Preventing the Second Deadliest Cancer

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March is Colorectal Cancer Awareness Month. Colorectal cancers include cancers of the colon and rectum. It is the second deadliest type of cancer, behind lung cancer. That's the bad news.

The good news is colorectal cancer is highly preventable if people would get colonoscopies. However, only about half of the people who are eligible for the procedure, actually have it done. And when people begin to have symptoms of colorectal cancer, it's often too late.

Emma's Story

Emma Tuohy's father would have been so proud to see his little girl attending the prestigious College of William and Mary and to learn she'd just been accepted to law school. But he died of colon cancer when Emma was just 13-years-old.

"It didn't click that he might not be around the rest of my life," she recalled. "I mean you always believe that your parents are invincible. And I knew he was sick, and I didn't like to see him suffering and in pain but it never occurred to me that he would die."

But he did. He was missed on the sidelines at Emma's soccer games. He never saw her violin concerts, heard her sing in a rock band and was not in the audience when Emma had the lead in the high school musical. Emma believes her dad would be alive today if he'd been screened on time for colorectal cancer.

"Which is hard to think about," she said, "But it definitely could have been prevented and I know it started spreading so if they'd been able to catch it earlier it wouldn't have spread."

How Colon Cancer Develops

Colorectal cancer usually develops when a small growth in the colon or rectum called a polyp, develops into a tumor. It causes symptoms like abdominal pain, blood in the stool, thin stools, constipation and sometimes diarrhea.

Dr. William Rudolph is a colon and rectal surgeon with Sentara Surgery Specialists. CBN News spoke with him after a three-hour procedure at Sentara Virginia Beach Hospital in which he removed a cancerous tumor and much of the colon from a 65-year-old patient who had neglected to get a colonoscopy. He said he was pleasantly surprised to discover his patient's cancer hadn't yet spread to the lymph nodes or the liver.

"Unfortunately most patients we see don't have as good luck," he said.

Dr. Rudolph said most of his patients could avoid his operating table if they would have gotten a colonoscopy. This is because during that screening doctors use a small camera inserted in the anus to search the rectum and colon for polyps. If one is detected, it's removed right then, problem solved.

A Painless Procedure

Dr. Rudolph said he believes most people who neglect to get a colonoscopy do so because they incorrectly believe it will hurt.

"Colonoscopy really isn't painful," he explained. "Colonoscopy is done under sedation. We give you some really good medications and, in fact, most of my patients either fall asleep or don't remember anything about their procedures," he said.

In order to see inside the colon during the colonoscopy, the colon needs to be clean. Therefore, patients have to take a laxative the day before the procedure.

"And those laxatives, at least in the past, have been pretty harsh," Dr. Rudolph said. "But we have newer laxatives, in fact, the prep that I usually give to patients are pills. They're very easy to swallow and yes, you have to spend an evening in the bathroom, but it's much better than spending the next seven days with me like this patient today who underwent surgery for colon cancer."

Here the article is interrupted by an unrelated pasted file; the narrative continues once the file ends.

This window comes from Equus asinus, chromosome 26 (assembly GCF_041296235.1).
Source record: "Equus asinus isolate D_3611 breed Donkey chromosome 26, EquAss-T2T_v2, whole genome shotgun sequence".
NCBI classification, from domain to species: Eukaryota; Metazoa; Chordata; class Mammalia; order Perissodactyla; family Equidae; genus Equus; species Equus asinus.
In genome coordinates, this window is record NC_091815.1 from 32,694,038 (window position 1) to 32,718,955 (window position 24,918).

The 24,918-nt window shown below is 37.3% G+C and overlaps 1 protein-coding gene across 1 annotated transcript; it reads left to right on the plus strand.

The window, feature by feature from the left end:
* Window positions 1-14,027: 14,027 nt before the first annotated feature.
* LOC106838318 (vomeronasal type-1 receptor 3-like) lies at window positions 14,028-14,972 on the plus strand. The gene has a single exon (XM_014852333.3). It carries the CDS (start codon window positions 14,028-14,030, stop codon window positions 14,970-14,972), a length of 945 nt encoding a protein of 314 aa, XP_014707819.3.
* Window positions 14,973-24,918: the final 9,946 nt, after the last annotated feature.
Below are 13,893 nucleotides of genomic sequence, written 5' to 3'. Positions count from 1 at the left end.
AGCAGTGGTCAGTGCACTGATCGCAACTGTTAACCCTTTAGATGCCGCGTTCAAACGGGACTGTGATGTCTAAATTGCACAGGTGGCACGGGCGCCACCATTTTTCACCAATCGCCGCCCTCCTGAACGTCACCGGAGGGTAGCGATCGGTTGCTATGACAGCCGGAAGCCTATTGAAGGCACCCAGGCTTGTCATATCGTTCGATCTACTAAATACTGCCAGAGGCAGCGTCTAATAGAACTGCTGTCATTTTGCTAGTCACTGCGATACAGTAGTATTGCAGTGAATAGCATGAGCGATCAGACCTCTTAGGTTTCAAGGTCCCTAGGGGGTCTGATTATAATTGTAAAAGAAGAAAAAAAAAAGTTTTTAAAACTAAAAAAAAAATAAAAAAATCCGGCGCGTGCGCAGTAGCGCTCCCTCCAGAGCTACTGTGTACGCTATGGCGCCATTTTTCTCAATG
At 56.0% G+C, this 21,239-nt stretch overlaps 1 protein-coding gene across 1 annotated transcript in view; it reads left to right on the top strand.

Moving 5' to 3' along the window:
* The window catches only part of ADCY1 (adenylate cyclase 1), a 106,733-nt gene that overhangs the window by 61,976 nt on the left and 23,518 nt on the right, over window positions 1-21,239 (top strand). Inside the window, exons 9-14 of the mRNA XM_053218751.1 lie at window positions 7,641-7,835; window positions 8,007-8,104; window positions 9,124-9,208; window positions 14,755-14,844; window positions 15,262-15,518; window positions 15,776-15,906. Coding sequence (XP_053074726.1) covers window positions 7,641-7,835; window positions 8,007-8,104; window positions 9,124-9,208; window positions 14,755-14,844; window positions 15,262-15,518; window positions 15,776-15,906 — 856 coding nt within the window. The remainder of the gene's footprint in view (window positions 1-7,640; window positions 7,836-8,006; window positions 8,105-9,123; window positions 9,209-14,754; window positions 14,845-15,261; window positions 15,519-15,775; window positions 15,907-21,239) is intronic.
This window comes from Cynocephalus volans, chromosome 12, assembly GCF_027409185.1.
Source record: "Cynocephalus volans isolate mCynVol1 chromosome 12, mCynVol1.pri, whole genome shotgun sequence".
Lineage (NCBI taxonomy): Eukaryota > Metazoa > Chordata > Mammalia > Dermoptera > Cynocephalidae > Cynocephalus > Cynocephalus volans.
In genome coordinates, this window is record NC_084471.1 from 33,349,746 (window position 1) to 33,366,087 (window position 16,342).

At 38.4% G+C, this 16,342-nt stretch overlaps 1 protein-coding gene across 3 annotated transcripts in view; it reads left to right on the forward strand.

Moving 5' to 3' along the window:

When to Get a Colonoscopy

People need to get their first colonoscopy at age 50. But if there is a family history of colorectal cancer, they need to start at age 40. If it's polyp-free, the next screening isn't for another 10 years. However, if a polyp is detected and removed patients need to get another colonoscopy in three years.

Dr. Irving Pike, a gastroenterologist with Gastroenterology Consultants in Virginia Beach, Va., said he would diagnose colorectal cancer a lot less if everyone who is eligible for a colonoscopy would get one. But right now that rate is only 55 percent.

"Colonoscopy, unlike other screening tools for different types of cancer, is a procedure that prevents colon cancer," he said. "It's not an early detection tool, it could be, but the goal is to prevent colon cancer."

Diet and Stress

In addition to getting a colonoscopy, people can prevent colorectal cancer by avoiding red meat, increasing their intake of fiber - especially from fresh fruits and vegetables - by exercising at least 30 minutes five times a week and by managing stress.

In his book, Younger Next Year, Manhattan internist Dr. Harry Lodge explains how over time, negative emotions like frustration, anger, loneliness, and depression suppress our cells' natural ability to fight cancer, because stress releases two hormones called adrenaline and cortisol.

"They turn off the parts of our body that are built to repair us, to redo the damage that comes from daily life that keeps us young and nourished and healthy," he said.

Effective stress busters include strengthening your spiritual life and getting involved in your community.

So if more people get their colonoscopies, eat right, exercise and reduce their anxiety, fewer children would lose their parents far too early.

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Lorie  Johnson

Lorie Johnson

CBN News Medical Reporter

Lorie Johnson reports on the latest information about health and wellness. Since medicine is constantly changing, she makes sure CBN News viewers are up-to-date on what they need to know in order to live a healthy life.  Follow Lorie on Twitter @LorieCBN and "like" her at Facebook.com/LorieJohnsonCBN.